Until now, all code that I showed you was executed sequentially. Each and every line was executed, nothing was skipped. Sometimes, we only want to run our code when it matches specific criteria. We use the if, elif, else statements to make decisions. In these examples, I use comparison and logical operators to compare values.
Take a look at the code below:
We have a variable named “ios_version” with integer 15. In our if statement, we check if variable “ios_version” equals 15. If so, we print a message. Our code ends with a general print message.
If we don’t have a match, it won’t print the first message. Let’s change our “ios_version” variable:
Our code doesn’t print the first message because it doesn’t match the if statement.
When your if statement consists of a single line, you can also use the shorthand notation. Here is an example:
This saves some space and could make your code easier to read.
We can also use nested if statements. This can be useful if you want to check multiple conditions. Consider the code below:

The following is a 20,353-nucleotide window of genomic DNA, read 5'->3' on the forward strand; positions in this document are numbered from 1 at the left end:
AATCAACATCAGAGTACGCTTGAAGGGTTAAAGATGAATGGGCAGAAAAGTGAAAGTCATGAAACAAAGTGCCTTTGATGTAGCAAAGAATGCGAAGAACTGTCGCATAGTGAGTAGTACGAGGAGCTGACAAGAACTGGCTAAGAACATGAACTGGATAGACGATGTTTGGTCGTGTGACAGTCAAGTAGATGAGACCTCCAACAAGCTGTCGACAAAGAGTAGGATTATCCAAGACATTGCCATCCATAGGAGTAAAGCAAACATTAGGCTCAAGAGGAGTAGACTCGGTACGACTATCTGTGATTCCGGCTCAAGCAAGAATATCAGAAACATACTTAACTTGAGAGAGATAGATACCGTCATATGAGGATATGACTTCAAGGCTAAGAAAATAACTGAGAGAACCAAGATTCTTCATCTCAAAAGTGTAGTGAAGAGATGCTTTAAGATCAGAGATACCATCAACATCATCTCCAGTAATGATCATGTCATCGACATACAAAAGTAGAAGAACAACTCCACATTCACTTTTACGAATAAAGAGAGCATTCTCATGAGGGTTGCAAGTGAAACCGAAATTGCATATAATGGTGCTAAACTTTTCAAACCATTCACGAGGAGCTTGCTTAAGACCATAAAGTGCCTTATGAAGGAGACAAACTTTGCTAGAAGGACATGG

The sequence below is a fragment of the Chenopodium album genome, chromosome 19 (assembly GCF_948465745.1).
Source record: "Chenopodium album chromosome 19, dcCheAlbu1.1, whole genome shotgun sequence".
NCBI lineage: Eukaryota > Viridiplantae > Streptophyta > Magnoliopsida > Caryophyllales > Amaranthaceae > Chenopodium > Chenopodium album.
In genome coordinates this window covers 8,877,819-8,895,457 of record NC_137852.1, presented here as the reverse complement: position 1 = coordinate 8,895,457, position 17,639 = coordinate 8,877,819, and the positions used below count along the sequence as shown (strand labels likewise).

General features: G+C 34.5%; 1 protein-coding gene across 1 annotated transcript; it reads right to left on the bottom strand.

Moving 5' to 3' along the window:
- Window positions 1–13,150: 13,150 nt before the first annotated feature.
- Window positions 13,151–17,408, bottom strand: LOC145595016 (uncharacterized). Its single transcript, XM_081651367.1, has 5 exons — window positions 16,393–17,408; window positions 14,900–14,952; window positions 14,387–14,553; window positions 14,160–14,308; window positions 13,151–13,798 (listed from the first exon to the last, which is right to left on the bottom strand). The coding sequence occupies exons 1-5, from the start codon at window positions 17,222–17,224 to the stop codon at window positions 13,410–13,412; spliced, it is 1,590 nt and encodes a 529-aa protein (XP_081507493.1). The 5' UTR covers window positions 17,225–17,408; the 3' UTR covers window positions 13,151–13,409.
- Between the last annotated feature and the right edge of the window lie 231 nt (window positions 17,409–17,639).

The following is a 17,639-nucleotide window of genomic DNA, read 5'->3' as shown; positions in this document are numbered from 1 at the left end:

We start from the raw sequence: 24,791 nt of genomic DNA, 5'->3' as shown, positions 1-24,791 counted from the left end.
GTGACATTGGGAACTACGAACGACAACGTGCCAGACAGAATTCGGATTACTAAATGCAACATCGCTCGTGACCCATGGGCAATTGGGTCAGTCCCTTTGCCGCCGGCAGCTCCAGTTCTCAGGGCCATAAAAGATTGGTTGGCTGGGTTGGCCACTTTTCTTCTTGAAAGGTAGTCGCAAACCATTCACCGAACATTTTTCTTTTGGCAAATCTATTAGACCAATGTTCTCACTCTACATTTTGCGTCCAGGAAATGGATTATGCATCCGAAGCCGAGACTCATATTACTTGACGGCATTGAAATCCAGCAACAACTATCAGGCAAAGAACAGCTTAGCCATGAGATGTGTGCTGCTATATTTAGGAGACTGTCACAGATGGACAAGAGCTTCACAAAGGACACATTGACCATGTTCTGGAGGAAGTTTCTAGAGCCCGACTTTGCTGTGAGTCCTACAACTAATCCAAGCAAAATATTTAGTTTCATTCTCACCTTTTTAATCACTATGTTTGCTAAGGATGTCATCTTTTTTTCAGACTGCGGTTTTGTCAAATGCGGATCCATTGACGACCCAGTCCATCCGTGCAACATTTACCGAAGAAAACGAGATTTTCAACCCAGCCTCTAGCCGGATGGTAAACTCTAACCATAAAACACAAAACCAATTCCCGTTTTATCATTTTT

We see both print messages. The first if statement matches, which is why it prints the first message and runs the second if statement. The second if statement also matches, which is why it prints the second message.
When you don’t have a match with the if statement, everything else matches the else statement. Here is a quick example:
We don’t have a match with the if statement, so it matches our else statement and presents us the “CPU load is OK!” message.
It’s also possible to use the shorthand notation for else statements. This could be useful if you only have a single action under your statements.
This is a nice one-liner that makes our code a bit shorter.
It’s possible to add multiple if statement by using the elif statement. Take a look at this code:
We don’t have a match with the first if statement, but it does match our elif statement. This is why our code shows us the second message. You can have multiple elif statements if you want.